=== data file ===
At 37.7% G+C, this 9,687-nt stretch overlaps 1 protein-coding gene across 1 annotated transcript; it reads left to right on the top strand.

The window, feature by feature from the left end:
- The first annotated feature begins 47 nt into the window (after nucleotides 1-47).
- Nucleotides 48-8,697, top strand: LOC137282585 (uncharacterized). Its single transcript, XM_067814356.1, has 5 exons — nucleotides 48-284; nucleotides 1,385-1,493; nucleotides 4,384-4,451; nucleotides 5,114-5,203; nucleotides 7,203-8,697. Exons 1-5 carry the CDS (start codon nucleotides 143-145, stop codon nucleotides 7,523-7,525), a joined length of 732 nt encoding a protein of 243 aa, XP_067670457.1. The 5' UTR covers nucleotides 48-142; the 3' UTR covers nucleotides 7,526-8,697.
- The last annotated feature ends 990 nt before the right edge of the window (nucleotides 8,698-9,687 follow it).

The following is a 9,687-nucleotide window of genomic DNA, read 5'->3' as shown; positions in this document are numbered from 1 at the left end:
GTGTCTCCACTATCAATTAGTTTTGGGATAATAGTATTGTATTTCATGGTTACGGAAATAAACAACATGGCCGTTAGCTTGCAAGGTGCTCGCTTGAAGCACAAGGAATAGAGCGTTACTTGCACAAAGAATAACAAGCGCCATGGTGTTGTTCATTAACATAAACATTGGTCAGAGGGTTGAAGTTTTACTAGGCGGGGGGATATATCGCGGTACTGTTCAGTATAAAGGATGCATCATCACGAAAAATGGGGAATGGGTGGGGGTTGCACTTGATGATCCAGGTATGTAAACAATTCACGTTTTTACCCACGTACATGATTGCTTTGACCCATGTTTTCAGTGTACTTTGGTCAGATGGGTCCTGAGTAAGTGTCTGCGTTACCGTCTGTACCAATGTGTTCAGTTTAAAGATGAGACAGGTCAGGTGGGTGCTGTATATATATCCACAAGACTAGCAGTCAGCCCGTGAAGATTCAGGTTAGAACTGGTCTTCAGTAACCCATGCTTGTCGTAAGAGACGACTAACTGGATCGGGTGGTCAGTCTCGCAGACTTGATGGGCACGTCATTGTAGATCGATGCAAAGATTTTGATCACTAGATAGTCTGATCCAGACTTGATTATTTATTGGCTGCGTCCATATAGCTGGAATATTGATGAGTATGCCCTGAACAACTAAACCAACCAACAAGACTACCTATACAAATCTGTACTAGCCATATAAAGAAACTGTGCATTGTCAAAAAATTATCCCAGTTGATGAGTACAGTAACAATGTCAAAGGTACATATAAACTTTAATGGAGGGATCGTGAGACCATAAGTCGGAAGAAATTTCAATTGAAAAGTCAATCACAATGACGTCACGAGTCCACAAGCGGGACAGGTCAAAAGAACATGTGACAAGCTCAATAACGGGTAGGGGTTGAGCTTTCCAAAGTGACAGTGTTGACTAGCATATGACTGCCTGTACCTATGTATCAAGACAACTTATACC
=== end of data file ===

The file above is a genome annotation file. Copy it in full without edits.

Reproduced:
At 37.7% G+C, this 9,687-nt stretch overlaps 1 protein-coding gene across 1 annotated transcript; it reads left to right on the top strand.

The window, feature by feature from the left end:
- The first annotated feature begins 47 nt into the window (after nucleotides 1-47).
- Nucleotides 48-8,697, top strand: LOC137282585 (uncharacterized). Its single transcript, XM_067814356.1, has 5 exons — nucleotides 48-284; nucleotides 1,385-1,493; nucleotides 4,384-4,451; nucleotides 5,114-5,203; nucleotides 7,203-8,697. Exons 1-5 carry the CDS (start codon nucleotides 143-145, stop codon nucleotides 7,523-7,525), a joined length of 732 nt encoding a protein of 243 aa, XP_067670457.1. The 5' UTR covers nucleotides 48-142; the 3' UTR covers nucleotides 7,526-8,697.
- The last annotated feature ends 990 nt before the right edge of the window (nucleotides 8,698-9,687 follow it).

The following is a 9,687-nucleotide window of genomic DNA, read 5'->3' as shown; positions in this document are numbered from 1 at the left end:
GTGTCTCCACTATCAATTAGTTTTGGGATAATAGTATTGTATTTCATGGTTACGGAAATAAACAACATGGCCGTTAGCTTGCAAGGTGCTCGCTTGAAGCACAAGGAATAGAGCGTTACTTGCACAAAGAATAACAAGCGCCATGGTGTTGTTCATTAACATAAACATTGGTCAGAGGGTTGAAGTTTTACTAGGCGGGGGGATATATCGCGGTACTGTTCAGTATAAAGGATGCATCATCACGAAAAATGGGGAATGGGTGGGGGTTGCACTTGATGATCCAGGTATGTAAACAATTCACGTTTTTACCCACGTACATGATTGCTTTGACCCATGTTTTCAGTGTACTTTGGTCAGATGGGTCCTGAGTAAGTGTCTGCGTTACCGTCTGTACCAATGTGTTCAGTTTAAAGATGAGACAGGTCAGGTGGGTGCTGTATATATATCCACAAGACTAGCAGTCAGCCCGTGAAGATTCAGGTTAGAACTGGTCTTCAGTAACCCATGCTTGTCGTAAGAGACGACTAACTGGATCGGGTGGTCAGTCTCGCAGACTTGATGGGCACGTCATTGTAGATCGATGCAAAGATTTTGATCACTAGATAGTCTGATCCAGACTTGATTATTTATTGGCTGCGTCCATATAGCTGGAATATTGATGAGTATGCCCTGAACAACTAAACCAACCAACAAGACTACCTATACAAATCTGTACTAGCCATATAAAGAAACTGTGCATTGTCAAAAAATTATCCCAGTTGATGAGTACAGTAACAATGTCAAAGGTACATATAAACTTTAATGGAGGGATCGTGAGACCATAAGTCGGAAGAAATTTCAATTGAAAAGTCAATCACAATGACGTCACGAGTCCACAAGCGGGACAGGTCAAAAGAACATGTGACAAGCTCAATAACGGGTAGGGGTTGAGCTTTCCAAAGTGACAGTGTTGACTAGCATATGACTGCCTGTACCTATGTATCAAGACAACTTATACC